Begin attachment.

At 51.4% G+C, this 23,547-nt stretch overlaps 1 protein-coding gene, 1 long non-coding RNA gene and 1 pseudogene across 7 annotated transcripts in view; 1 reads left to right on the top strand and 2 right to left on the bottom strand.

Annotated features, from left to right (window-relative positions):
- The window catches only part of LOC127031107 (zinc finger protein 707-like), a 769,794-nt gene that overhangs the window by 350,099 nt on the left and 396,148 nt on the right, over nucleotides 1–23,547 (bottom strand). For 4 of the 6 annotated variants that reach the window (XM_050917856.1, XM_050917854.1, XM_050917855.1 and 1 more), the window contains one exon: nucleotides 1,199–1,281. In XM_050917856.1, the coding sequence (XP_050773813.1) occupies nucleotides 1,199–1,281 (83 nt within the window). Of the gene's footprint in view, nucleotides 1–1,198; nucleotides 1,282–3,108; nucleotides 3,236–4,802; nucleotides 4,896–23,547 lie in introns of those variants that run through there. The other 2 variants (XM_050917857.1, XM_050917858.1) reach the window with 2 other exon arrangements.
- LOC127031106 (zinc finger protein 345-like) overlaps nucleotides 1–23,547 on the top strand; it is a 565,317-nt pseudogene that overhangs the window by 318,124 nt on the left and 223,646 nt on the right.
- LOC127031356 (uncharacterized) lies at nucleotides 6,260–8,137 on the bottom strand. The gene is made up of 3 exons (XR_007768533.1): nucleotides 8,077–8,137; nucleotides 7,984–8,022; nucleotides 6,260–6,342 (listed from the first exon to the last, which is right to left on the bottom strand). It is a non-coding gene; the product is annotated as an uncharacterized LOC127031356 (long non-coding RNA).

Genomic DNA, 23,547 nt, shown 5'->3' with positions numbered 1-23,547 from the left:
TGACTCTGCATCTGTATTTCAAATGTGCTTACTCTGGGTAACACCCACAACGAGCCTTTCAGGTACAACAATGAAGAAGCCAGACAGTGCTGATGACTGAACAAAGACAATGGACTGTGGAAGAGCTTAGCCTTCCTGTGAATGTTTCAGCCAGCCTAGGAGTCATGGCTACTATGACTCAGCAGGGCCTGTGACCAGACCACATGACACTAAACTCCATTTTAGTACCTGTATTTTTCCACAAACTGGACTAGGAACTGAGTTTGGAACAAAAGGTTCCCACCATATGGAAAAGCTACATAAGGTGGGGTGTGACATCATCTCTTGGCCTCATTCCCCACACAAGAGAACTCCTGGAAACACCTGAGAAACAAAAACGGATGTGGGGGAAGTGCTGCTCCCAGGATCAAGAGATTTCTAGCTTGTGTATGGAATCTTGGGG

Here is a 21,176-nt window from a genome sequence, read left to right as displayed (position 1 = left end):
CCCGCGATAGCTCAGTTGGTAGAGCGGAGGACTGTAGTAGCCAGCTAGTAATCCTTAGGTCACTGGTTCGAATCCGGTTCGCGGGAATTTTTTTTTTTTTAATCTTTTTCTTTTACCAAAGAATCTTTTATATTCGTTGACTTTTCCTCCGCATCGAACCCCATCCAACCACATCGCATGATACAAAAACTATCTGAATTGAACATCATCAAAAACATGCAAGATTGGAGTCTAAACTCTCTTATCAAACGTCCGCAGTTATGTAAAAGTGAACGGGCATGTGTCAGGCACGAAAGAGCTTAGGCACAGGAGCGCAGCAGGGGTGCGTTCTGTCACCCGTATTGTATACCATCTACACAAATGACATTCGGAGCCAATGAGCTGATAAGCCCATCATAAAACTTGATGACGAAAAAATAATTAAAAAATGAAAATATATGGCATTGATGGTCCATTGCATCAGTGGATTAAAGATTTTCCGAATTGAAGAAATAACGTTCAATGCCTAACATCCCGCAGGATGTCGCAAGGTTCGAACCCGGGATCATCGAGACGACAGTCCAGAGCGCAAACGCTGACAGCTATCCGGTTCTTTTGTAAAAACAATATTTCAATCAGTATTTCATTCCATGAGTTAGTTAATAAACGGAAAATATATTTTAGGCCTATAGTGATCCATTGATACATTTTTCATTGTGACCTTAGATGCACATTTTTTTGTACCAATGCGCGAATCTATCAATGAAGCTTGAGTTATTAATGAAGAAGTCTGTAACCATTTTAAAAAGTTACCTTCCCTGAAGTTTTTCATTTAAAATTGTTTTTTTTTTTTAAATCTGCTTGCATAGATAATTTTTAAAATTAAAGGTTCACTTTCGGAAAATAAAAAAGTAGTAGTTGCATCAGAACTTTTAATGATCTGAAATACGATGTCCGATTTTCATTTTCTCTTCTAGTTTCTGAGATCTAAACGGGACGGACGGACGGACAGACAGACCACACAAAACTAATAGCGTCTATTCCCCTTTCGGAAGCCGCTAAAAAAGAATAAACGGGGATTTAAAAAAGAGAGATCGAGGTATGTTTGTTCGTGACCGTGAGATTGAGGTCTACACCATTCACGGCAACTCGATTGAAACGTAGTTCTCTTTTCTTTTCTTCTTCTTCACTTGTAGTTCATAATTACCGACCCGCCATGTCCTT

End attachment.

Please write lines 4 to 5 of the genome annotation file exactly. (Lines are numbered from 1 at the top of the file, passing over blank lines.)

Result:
- LOC127031106 (zinc finger protein 345-like) overlaps nucleotides 1–23,547 on the top strand; it is a 565,317-nt pseudogene that overhangs the window by 318,124 nt on the left and 223,646 nt on the right.
- LOC127031356 (uncharacterized) lies at nucleotides 6,260–8,137 on the bottom strand. The gene is made up of 3 exons (XR_007768533.1): nucleotides 8,077–8,137; nucleotides 7,984–8,022; nucleotides 6,260–6,342 (listed from the first exon to the last, which is right to left on the bottom strand). It is a non-coding gene; the product is annotated as an uncharacterized LOC127031356 (long non-coding RNA).